The National Guard Experience
Or: Sleep well tonight, Your National Guard is drunk!
Upon returning home from Germany
in the summer of 1964 after spending 30 months as a Missionary for the Church
of Jesus Christ of Latter-day Saints (Mormon), I was bumming around my parents
home contemplating starting classes at Glendale
College and finding a job of some
kind. I was driving an old '54 Mercury
and had no money and things weren't looking all that great for me except that I
was continuing my education and having a ball with all the lovely young ladies
that seemed to sense my eligible bachelorhood as a challenge. My father, George
(Jake), advised me of an upcoming exam for the Fire Department and asked me to take
it. I think his exact words were;
"Take it or move out!” But
since he paid the dollar fee and supplied the transportation I felt obligated
to at least give it a shot.
The day of the exam came
in August of 1964, on a Saturday, and I drove down to Hollywood
High School to join the others
taking the test. When I got there the
line of guys just waiting to take their turn was four wide and went completely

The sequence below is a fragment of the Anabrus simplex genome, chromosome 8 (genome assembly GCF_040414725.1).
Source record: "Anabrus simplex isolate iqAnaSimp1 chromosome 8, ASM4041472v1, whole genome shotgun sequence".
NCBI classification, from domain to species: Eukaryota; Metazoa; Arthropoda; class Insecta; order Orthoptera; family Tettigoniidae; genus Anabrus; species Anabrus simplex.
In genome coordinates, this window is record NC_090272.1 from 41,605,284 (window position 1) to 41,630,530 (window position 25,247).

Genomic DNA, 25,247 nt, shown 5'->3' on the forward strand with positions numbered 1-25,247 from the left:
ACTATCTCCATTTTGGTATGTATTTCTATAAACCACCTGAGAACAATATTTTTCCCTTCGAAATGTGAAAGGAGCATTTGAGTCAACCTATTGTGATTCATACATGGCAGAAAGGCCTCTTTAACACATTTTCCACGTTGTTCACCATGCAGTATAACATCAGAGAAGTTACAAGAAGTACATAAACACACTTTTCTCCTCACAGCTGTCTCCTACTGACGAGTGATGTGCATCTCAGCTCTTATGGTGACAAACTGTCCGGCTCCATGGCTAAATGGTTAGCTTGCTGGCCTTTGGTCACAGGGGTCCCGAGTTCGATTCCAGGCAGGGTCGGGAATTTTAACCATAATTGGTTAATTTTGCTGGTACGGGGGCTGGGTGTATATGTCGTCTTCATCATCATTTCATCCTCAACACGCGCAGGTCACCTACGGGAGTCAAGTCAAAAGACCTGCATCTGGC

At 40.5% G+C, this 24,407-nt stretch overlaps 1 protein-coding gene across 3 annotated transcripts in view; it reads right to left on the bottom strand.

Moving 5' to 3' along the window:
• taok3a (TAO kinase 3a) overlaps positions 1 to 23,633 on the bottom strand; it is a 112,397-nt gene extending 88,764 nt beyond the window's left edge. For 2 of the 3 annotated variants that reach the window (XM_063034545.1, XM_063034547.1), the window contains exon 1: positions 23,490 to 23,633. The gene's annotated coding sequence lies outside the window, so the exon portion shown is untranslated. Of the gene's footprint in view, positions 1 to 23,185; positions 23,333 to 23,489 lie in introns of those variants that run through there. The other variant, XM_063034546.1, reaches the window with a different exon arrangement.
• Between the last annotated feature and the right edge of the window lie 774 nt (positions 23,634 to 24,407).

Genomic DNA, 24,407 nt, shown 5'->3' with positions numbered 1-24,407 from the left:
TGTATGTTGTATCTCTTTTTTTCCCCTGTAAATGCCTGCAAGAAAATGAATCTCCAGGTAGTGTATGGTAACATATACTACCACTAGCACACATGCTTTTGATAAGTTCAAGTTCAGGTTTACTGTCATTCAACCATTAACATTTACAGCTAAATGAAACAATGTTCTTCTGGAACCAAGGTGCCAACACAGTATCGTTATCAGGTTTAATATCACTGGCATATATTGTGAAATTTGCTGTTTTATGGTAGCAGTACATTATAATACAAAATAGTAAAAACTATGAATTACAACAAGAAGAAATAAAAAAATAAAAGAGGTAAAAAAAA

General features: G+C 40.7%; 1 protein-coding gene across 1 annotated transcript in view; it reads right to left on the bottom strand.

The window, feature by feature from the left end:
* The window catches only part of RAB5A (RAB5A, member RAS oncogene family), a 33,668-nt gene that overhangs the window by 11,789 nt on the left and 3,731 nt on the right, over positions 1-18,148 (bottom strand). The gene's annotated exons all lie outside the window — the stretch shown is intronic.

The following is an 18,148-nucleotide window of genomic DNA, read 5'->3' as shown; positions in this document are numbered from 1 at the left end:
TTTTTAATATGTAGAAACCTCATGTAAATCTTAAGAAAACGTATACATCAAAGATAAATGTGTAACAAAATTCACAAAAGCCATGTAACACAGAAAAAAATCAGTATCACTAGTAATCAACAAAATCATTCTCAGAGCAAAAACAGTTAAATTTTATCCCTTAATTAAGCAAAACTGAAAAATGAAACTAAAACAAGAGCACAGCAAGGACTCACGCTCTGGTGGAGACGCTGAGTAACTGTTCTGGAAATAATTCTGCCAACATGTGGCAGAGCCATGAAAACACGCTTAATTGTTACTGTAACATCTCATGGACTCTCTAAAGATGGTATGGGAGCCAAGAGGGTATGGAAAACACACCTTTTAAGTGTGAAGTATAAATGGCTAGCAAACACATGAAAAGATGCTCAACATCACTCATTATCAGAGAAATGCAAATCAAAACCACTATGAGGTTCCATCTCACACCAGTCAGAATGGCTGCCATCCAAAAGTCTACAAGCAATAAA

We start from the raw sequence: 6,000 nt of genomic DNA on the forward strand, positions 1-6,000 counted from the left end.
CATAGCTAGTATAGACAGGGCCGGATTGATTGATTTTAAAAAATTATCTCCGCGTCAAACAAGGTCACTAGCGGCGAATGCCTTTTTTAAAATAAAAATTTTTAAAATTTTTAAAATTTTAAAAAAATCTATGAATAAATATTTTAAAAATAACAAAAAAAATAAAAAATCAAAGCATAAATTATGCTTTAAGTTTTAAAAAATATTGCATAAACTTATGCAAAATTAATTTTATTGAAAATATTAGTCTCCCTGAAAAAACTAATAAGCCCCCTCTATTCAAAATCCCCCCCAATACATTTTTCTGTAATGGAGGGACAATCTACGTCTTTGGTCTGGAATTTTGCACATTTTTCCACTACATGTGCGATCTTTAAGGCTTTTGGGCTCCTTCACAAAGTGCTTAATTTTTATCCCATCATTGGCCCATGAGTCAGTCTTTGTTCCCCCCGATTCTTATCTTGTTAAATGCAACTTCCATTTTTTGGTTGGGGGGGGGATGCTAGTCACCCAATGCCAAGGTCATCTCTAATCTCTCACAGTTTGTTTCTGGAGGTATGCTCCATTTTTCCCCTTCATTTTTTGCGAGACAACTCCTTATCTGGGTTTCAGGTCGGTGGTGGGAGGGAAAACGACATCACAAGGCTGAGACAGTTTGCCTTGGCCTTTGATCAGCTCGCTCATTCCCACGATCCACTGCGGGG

around the block. As it turned out there were about 10,000 applicants and I got
pretty discouraged in a big hurry. But being the obedient son and not wanting
to move out of the comfort of living at home at the age of 23, I took my place
in line and went inside. The test itself was l50 questions and we had three
hours to take it, with a lady from the Personnel Department monitoring our
every cough for signs of cheating. I thought the test was sort of simple, with
pictures of wheels and how they should move, etc. I finished in about an hour and looked around
to see how the others were doing and they were all still in the middle of the
booklet and struggling. Not wanting to
be the first one done I doodled in the book until someone else got up and
turned in their test and then I got up and left thinking that I must have blown
the whole thing because it seemed too easy.
When the test results
came back I had placed 36th on the list and my ego was about to burst. All those men ahead of me had received l0
points Military credit which I didn't have.
I was in the top 5 raw test scores. What a brain!
I decided that the $608